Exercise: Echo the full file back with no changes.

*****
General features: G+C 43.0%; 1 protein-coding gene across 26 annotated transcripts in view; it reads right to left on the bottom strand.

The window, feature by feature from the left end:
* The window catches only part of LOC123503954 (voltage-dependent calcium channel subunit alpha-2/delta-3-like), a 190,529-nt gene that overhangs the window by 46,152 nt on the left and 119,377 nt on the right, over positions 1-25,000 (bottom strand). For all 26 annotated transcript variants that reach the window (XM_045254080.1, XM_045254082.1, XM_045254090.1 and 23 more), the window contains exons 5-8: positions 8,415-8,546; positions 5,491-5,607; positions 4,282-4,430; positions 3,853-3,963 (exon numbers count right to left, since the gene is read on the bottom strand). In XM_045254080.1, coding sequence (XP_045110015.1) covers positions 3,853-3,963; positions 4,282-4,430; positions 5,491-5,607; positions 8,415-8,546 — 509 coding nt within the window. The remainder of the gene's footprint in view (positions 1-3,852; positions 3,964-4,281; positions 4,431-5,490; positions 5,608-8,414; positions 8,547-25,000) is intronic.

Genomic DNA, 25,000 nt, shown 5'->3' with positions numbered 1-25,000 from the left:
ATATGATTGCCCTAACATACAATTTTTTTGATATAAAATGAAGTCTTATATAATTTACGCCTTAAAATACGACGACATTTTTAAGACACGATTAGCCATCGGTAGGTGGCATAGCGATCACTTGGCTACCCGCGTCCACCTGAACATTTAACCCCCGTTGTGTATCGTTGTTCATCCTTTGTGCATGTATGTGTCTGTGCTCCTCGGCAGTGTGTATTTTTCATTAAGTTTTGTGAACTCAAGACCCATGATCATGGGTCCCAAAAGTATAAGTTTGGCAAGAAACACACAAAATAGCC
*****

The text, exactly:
General features: G+C 43.0%; 1 protein-coding gene across 26 annotated transcripts in view; it reads right to left on the bottom strand.

The window, feature by feature from the left end:
* The window catches only part of LOC123503954 (voltage-dependent calcium channel subunit alpha-2/delta-3-like), a 190,529-nt gene that overhangs the window by 46,152 nt on the left and 119,377 nt on the right, over positions 1-25,000 (bottom strand). For all 26 annotated transcript variants that reach the window (XM_045254080.1, XM_045254082.1, XM_045254090.1 and 23 more), the window contains exons 5-8: positions 8,415-8,546; positions 5,491-5,607; positions 4,282-4,430; positions 3,853-3,963 (exon numbers count right to left, since the gene is read on the bottom strand). In XM_045254080.1, coding sequence (XP_045110015.1) covers positions 3,853-3,963; positions 4,282-4,430; positions 5,491-5,607; positions 8,415-8,546 — 509 coding nt within the window. The remainder of the gene's footprint in view (positions 1-3,852; positions 3,964-4,281; positions 4,431-5,490; positions 5,608-8,414; positions 8,547-25,000) is intronic.

Genomic DNA, 25,000 nt, shown 5'->3' with positions numbered 1-25,000 from the left:
ATATGATTGCCCTAACATACAATTTTTTTGATATAAAATGAAGTCTTATATAATTTACGCCTTAAAATACGACGACATTTTTAAGACACGATTAGCCATCGGTAGGTGGCATAGCGATCACTTGGCTACCCGCGTCCACCTGAACATTTAACCCCCGTTGTGTATCGTTGTTCATCCTTTGTGCATGTATGTGTCTGTGCTCCTCGGCAGTGTGTATTTTTCATTAAGTTTTGTGAACTCAAGACCCATGATCATGGGTCCCAAAAGTATAAGTTTGGCAAGAAACACACAAAATAGCC